In an embodiment, where one or more of the flash memory pages 18 encounters a program fail, such as Page9 in the above example, one option is to remove the failed flash memory page from the RAID line group 20 and then rewrite the RAID line group 20 to the next RAID line address if still using the same erasable block 16. Such an option presumes that the failed flash memory page 18 (e.g., Page9) is likely to fail again in the same erasable block 16. The treatment for parity page program failure will be the same as the regular page program failure. Although one RAID line may not be used to full potential in this scenario, because failure of flash memory pages 18 due to a program failure is infrequent, the impact on the SSD 10 will be very small. In this case, the write formatter may use the copy back command for all other pages except the parity page.

Referring now to FIG. 3, one of the flash memory pages 18 from FIG. 2 has been illustrated in further detail. As shown in FIG. 3, the flash memory page 18 has been divided into a logical block addressing (LBA) sector 22 and a RAID line (RAIDL) field 24. The LBA sector 22 stores the original data or the meta data corresponding to the original data. The meta data stored in the LBA sector 22 may be associated with the original data, used to protect the original data, or special to the original data (e.g., indicate the LBA address of the original data).

The RAIDL field 24 is employed to store the RAID line group membership information 26, which identifies the flash memory pages 18 in the physical RAID line group 20 that will be used in parity calculations and/or used in the reconstruction of flash memory pages that later become corrupt. The RAID line group membership information 26 stored in the RAIDL field 24 may also be used to identify which of the flash memory pages 18 will be excluded from the RAID line group 20 for the purpose of parity calculations and recovery or reconstruction of corrupt flash memory pages. In an embodiment, the RAID line group membership information 26 is stored in the RAIDL field 24 as a binary/hexadecimal number. In other embodiments, the RAID line group membership information 26 may be stored in other formats.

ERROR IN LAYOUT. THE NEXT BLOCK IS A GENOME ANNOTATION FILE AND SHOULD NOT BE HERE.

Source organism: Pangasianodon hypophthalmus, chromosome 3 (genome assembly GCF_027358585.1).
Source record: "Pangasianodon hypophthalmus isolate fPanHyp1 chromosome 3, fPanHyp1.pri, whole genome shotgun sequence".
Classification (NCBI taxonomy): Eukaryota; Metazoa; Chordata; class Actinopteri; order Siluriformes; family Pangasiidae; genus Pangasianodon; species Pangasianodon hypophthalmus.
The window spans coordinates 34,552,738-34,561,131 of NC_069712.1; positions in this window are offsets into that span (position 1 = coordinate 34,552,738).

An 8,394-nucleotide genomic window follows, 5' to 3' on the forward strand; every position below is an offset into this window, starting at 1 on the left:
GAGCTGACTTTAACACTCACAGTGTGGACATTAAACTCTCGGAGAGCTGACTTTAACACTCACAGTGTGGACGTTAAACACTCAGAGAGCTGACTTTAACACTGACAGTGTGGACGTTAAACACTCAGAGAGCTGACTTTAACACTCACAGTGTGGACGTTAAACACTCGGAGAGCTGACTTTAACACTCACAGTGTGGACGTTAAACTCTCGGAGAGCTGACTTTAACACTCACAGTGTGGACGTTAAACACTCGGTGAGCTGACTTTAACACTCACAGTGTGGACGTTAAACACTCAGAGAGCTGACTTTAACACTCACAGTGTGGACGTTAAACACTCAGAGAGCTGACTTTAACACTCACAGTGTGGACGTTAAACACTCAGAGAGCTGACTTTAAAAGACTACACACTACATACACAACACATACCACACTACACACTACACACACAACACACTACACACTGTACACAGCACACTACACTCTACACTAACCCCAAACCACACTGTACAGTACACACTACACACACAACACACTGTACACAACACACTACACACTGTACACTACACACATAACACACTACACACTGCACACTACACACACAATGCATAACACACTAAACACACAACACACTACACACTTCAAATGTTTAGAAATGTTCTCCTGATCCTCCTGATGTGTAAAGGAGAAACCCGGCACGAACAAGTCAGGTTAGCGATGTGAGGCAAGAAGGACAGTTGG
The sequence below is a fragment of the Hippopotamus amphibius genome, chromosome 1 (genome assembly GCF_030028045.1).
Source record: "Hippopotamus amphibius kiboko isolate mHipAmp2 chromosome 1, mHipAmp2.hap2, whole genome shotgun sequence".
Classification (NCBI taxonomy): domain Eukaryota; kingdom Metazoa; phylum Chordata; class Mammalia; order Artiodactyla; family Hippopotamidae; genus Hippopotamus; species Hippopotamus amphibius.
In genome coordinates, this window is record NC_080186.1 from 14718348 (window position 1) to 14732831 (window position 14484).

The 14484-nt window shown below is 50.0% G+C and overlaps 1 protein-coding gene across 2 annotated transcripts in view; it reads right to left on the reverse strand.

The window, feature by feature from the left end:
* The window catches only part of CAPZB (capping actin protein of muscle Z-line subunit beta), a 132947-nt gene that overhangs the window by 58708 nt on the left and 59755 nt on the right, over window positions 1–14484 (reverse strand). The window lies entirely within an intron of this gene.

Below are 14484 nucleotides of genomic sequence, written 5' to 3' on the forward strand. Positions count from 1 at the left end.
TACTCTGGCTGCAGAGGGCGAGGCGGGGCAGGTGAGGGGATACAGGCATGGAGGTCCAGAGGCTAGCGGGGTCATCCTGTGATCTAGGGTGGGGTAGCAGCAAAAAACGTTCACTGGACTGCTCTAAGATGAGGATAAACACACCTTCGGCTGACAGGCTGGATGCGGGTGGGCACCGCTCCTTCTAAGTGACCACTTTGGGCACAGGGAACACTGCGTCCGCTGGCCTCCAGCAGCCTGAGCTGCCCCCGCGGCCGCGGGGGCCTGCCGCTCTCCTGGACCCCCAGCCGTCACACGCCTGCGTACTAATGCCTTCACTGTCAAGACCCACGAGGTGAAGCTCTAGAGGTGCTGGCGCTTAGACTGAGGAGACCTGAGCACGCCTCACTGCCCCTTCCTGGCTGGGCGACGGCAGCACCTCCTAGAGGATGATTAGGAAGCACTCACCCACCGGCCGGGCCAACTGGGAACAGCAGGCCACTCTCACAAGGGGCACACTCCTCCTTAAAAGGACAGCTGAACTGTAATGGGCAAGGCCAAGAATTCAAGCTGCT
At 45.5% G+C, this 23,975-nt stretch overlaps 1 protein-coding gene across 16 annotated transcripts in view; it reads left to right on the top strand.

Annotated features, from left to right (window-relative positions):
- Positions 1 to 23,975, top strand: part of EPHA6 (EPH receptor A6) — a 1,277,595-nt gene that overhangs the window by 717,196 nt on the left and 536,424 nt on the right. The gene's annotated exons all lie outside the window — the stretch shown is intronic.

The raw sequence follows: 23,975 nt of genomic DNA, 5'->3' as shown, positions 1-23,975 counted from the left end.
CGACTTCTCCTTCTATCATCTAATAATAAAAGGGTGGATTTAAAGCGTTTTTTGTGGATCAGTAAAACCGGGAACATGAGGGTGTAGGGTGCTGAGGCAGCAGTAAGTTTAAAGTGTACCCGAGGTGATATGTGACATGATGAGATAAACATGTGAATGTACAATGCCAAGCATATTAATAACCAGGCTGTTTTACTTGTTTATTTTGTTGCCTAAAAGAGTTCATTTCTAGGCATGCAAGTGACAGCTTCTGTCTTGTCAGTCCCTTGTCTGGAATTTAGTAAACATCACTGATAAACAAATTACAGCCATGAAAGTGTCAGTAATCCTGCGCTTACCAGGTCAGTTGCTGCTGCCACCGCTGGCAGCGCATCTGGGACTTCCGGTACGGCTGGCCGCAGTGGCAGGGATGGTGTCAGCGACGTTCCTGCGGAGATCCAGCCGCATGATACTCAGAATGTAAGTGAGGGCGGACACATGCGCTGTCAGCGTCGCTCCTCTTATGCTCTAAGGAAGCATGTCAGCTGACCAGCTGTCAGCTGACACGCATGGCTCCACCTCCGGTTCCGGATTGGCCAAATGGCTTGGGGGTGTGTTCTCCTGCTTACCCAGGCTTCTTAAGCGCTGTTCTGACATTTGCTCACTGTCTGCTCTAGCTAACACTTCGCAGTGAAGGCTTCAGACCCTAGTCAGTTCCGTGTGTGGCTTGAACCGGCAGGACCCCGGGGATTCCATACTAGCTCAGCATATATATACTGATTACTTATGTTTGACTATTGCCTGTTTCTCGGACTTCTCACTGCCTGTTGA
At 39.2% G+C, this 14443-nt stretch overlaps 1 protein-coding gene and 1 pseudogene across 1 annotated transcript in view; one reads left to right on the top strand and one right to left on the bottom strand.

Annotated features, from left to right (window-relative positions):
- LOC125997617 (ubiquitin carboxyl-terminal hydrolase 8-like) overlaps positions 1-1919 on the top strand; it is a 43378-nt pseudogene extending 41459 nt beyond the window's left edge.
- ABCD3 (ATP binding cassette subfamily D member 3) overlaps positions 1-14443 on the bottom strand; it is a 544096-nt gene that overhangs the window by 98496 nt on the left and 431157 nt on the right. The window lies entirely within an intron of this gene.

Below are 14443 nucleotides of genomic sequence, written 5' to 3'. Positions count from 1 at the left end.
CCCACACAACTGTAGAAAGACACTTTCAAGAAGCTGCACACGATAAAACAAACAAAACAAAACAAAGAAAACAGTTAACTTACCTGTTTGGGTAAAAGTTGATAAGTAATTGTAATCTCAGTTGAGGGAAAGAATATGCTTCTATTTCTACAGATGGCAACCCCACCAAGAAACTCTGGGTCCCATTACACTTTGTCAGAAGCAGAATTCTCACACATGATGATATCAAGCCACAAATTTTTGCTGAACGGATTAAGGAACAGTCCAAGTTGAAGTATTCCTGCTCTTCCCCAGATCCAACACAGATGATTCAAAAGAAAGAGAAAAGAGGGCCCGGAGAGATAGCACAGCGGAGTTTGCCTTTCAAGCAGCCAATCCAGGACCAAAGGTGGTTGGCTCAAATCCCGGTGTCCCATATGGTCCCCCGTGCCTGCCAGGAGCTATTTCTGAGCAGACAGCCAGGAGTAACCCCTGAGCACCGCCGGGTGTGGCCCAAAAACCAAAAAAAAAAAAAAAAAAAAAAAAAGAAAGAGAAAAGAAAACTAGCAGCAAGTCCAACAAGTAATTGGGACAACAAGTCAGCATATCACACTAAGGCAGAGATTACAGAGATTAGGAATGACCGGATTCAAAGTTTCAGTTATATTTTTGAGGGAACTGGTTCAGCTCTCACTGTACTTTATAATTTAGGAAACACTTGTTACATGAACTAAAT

As example of how the RAID line group membership information 26 stored in the RAIDL field 24 may be used in an embodiment to identify the flash memory pages used in parity calculations and flash memory page reconstruction efforts is illustrated in FIGS. 4-5. As shown in FIG. 4, the flash controller 12 has organized or written certain flash memory pages 18 into a RAID line group 20. As shown, a total of seventeen flash memory pages 18 from the erasable block 16 on the flash memory chip 14 have been selected. Of the flash memory pages 18 in the RAID line group 20 of FIG. 4, two of the flash memory pages 18 are known to be bad, namely Page9 and PageE. Therefore, these pages will be excluded from parity calculations and flash memory page data reconstruction efforts.